That Which Does not kill You Makes You Stronger

Brian Kinsley
4 min readApr 30, 2021

The aphorism “That which does not kill you makes you stronger”, is a quote attributed to Friedrich Nietzsche. I hope to persuade you that this aphorisms, stated in this absolute, unqualified format, raises three questions which challenge its veracity.

1. Does a life threatening adversity always make you stronger?

2. Does adversity make you stronger or just cause determined people to refocus their lives?

3. Does adversity have to rise to the level of life threatening before it makes you stronger?

1. Clearly, the converse of Nietzsche’s aphorism is deadly accurate. To say that that which kills you makes you weaker, is an understatement. However, if an event or encounter does not kill you, does it always make you stronger?

Countless people who face serious adversity never recover physically or mentally. Consider the soldiers who have PTSD after being in military conflict. In what sense are they stronger? Many resort to drugs, alcohol or worse, suicide in order to escape their anguish. Consider those who are physically disabled from a serious accident, self determined or otherwise. How many are stronger after the accident?

In short, it is a gross oversimplification to suggest, “That which does not kill you makes you stronger.”

2. Unquestionably, adversity can change your life. Some who undergo debilitating accidents, for example, might already have been very strong and been able to refocus their lives in unbelievable ways. These are exceptional people . For example, Rick Hansen, the “Man in Motion”, with whom I had the privilege of shearing a meal at a conference where he was a guest speaker, is unquestionably strong after being rendered a paraplegic in a tragic traffic accident. He has made a great contribution to spinal cord research and inspired many who suffered a similar fate. Is he stronger than he would have been? We have no way of determining this. He clearly had the personality to decide to rise above his circumstances rather than wallow in self pity and despair. Helen Keller and Alvin Law also come to mind and there are countless others.

3. If Nietzsche meant to Imply that you are only strengthened by what nearly kills you, we should all be engaging in death defying activities. There will always be individuals who engage in such activities. They are often the ones who discover new worlds, break world speed records and explore space, to mention a few. Whether these are great achievements for humanity can be debated. Nevertheless, for such individuals, thrill seekers and risk takers alike, the risk is worth the potential reward. It is doubtful, however, that we could build an entire stable society around a population dedicated full time to engaging in life threatening activity.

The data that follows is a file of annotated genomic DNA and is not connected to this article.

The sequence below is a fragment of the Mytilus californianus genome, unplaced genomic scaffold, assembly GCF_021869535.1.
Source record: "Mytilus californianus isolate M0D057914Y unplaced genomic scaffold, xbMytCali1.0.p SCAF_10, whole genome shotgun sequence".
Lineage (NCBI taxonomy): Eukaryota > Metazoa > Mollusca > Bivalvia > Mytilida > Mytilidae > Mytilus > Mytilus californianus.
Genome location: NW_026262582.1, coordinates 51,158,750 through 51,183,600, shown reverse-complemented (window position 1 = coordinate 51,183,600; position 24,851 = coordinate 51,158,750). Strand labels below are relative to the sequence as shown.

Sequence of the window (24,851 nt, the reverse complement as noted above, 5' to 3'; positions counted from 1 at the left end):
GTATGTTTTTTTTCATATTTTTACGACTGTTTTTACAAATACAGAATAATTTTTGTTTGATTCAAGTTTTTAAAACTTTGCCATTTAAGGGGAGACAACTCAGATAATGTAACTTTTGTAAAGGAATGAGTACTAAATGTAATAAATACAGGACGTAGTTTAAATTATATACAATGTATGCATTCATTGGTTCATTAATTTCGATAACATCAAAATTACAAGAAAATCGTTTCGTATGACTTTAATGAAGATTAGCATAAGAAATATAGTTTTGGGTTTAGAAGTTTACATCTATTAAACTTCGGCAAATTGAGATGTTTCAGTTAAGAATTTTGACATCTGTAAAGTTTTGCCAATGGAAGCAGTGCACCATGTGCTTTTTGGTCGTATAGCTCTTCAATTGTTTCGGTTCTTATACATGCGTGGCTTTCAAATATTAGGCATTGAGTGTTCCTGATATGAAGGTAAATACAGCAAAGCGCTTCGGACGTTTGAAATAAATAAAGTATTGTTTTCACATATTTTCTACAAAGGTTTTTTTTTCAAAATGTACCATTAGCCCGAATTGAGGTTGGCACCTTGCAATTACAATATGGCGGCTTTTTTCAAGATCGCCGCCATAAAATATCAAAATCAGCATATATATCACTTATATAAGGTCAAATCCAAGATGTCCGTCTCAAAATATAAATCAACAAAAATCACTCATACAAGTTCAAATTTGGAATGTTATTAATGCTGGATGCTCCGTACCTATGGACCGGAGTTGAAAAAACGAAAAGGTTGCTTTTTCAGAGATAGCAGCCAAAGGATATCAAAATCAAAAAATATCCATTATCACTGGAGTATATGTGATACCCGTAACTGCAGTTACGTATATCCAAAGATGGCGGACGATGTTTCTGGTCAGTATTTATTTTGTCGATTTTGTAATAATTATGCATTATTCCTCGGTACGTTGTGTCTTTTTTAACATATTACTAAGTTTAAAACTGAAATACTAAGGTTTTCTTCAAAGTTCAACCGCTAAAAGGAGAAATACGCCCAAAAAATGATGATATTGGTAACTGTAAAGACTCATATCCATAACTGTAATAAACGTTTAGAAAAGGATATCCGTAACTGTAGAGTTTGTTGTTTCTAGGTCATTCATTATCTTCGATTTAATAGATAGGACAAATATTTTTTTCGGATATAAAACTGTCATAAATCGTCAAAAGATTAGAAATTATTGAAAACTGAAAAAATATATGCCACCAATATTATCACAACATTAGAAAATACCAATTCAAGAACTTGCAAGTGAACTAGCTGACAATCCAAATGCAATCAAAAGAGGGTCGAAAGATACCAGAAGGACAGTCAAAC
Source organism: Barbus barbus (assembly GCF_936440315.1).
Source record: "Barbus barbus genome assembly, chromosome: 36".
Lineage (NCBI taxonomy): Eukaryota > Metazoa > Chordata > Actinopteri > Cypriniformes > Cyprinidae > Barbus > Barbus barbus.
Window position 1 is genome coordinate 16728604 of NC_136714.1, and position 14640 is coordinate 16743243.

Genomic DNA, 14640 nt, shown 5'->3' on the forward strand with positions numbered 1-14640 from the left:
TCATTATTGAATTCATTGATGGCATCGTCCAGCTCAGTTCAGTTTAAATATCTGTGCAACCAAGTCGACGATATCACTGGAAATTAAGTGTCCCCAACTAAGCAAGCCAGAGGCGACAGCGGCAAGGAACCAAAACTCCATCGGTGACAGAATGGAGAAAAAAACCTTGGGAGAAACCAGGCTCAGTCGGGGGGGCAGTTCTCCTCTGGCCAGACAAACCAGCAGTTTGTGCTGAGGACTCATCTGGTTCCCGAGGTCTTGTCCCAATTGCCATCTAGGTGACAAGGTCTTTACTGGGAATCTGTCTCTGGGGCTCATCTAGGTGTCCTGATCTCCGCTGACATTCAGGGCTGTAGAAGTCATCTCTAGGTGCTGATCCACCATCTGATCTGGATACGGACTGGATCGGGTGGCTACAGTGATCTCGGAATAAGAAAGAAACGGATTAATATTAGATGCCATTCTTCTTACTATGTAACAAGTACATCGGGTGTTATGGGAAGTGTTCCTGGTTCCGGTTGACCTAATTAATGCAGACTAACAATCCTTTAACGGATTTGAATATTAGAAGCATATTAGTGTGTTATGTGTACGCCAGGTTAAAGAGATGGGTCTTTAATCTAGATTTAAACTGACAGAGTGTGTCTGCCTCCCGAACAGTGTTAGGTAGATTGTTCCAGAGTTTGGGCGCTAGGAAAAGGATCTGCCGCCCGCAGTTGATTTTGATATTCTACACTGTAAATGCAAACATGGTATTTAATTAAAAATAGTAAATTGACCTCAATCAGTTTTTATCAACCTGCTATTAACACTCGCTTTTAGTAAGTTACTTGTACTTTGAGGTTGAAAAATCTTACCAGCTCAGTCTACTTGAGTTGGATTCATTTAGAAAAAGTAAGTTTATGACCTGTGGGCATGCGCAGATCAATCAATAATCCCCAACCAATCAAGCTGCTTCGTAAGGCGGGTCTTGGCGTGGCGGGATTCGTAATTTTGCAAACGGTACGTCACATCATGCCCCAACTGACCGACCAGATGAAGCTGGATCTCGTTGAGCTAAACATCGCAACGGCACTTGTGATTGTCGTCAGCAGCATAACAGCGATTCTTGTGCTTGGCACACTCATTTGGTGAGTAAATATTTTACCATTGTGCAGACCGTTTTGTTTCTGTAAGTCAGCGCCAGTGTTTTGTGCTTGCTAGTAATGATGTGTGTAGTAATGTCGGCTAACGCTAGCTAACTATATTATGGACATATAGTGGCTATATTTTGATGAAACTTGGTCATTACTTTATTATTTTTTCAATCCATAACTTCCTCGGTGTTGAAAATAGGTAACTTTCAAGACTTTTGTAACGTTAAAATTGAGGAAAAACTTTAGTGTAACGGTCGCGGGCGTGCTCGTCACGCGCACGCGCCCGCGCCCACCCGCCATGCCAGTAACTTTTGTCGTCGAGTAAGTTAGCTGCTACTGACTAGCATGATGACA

On the surface then, Nietzsche’s aphorism does not stand up too well. However, if we permit ourselves a more liberal or less literal interpretation, it might well coincide with many common quips: If you fall off your horse, get up and brush yourself off, and get back on. In other words, one could argue that adversity in the broadest sense is effectively the only way to get “stronger”, especially if you mean by that becoming more proficient or even more determined. Becoming proficient at any skill requires endeavour and for many endeavour in itself is adversity. Someone once said to the famous pianist, Vladimir Horowitz. “ I which I could play as well as you do “. He responded, “If you practice for eight hours per day for 40 years you probably could”. How many of us are willing to put out that kind of effort? That is why many of us do not get stronger. However, was Nietzsche implying that the “that” in “that which does not kill you makes you stronger” has to be life threatening before it makes you stronger. If that is the case then one can surely rightfully and vehemently disagree.

If we are fortunate enough, as most are, not to experience a life threatening “that” we will need to embrace the adversity of plain hard work, and in that too we must show determination and persistence.

In these days of COVID 19, we are constantly reminded that getting a vaccine or mild case of the disease will trigger the immune system to make us strong enough to resist the disease in the future. Likewise, physical fitness exercise makes us stronger. Inactivity will bring serious adverse effects. In short, there are many things that don’t kill us that make us stronger.

Let’s revise Nietzsche’s phrase. Measured adversity, whether self imposed or otherwise, is one of the best ways to get stronger both physically and mentally. In other words, as Thomas Edison put it, genius is 1% inspiration and 99% perspiration. In short, the “that” in Nietzsche’s phrase in many cases might simply be hard work.